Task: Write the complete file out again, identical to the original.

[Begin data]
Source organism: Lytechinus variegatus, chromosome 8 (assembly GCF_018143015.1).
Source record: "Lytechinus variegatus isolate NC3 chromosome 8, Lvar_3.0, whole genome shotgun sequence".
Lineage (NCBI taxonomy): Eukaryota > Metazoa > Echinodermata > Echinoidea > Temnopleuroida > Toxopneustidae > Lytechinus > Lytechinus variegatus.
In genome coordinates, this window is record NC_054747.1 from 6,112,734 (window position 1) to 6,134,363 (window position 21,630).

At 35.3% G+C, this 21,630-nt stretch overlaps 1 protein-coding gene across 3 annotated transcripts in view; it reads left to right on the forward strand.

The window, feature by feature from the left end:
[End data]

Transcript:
Source organism: Lytechinus variegatus, chromosome 8 (assembly GCF_018143015.1).
Source record: "Lytechinus variegatus isolate NC3 chromosome 8, Lvar_3.0, whole genome shotgun sequence".
Lineage (NCBI taxonomy): Eukaryota > Metazoa > Echinodermata > Echinoidea > Temnopleuroida > Toxopneustidae > Lytechinus > Lytechinus variegatus.
In genome coordinates, this window is record NC_054747.1 from 6,112,734 (window position 1) to 6,134,363 (window position 21,630).

At 35.3% G+C, this 21,630-nt stretch overlaps 1 protein-coding gene across 3 annotated transcripts in view; it reads left to right on the forward strand.

The window, feature by feature from the left end: